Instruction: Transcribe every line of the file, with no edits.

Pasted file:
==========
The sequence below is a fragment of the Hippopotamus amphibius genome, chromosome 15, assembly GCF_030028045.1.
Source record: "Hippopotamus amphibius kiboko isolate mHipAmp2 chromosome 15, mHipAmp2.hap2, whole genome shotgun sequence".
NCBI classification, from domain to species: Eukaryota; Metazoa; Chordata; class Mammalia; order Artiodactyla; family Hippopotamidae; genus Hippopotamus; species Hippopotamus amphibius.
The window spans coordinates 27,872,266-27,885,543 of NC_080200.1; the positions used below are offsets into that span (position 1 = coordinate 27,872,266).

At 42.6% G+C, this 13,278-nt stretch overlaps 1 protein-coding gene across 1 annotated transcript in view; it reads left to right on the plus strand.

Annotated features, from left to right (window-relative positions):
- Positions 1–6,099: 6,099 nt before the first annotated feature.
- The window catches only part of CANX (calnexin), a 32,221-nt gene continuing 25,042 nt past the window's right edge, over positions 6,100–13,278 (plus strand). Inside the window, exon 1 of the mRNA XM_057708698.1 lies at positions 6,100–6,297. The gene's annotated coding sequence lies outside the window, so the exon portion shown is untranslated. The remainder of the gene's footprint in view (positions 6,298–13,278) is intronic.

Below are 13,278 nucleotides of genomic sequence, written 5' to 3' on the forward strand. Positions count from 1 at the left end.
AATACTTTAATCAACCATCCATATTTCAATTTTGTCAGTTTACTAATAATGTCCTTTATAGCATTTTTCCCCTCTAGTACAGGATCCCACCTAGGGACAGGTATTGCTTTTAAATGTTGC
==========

The sequence below is a fragment of the Hippopotamus amphibius genome, chromosome 15, assembly GCF_030028045.1.
Source record: "Hippopotamus amphibius kiboko isolate mHipAmp2 chromosome 15, mHipAmp2.hap2, whole genome shotgun sequence".
NCBI classification, from domain to species: Eukaryota; Metazoa; Chordata; class Mammalia; order Artiodactyla; family Hippopotamidae; genus Hippopotamus; species Hippopotamus amphibius.
The window spans coordinates 27,872,266-27,885,543 of NC_080200.1; the positions used below are offsets into that span (position 1 = coordinate 27,872,266).

At 42.6% G+C, this 13,278-nt stretch overlaps 1 protein-coding gene across 1 annotated transcript in view; it reads left to right on the plus strand.

Annotated features, from left to right (window-relative positions):
- Positions 1–6,099: 6,099 nt before the first annotated feature.
- The window catches only part of CANX (calnexin), a 32,221-nt gene continuing 25,042 nt past the window's right edge, over positions 6,100–13,278 (plus strand). Inside the window, exon 1 of the mRNA XM_057708698.1 lies at positions 6,100–6,297. The gene's annotated coding sequence lies outside the window, so the exon portion shown is untranslated. The remainder of the gene's footprint in view (positions 6,298–13,278) is intronic.

Below are 13,278 nucleotides of genomic sequence, written 5' to 3' on the forward strand. Positions count from 1 at the left end.
AATACTTTAATCAACCATCCATATTTCAATTTTGTCAGTTTACTAATAATGTCCTTTATAGCATTTTTCCCCTCTAGTACAGGATCCCACCTAGGGACAGGTATTGCTTTTAAATGTTGC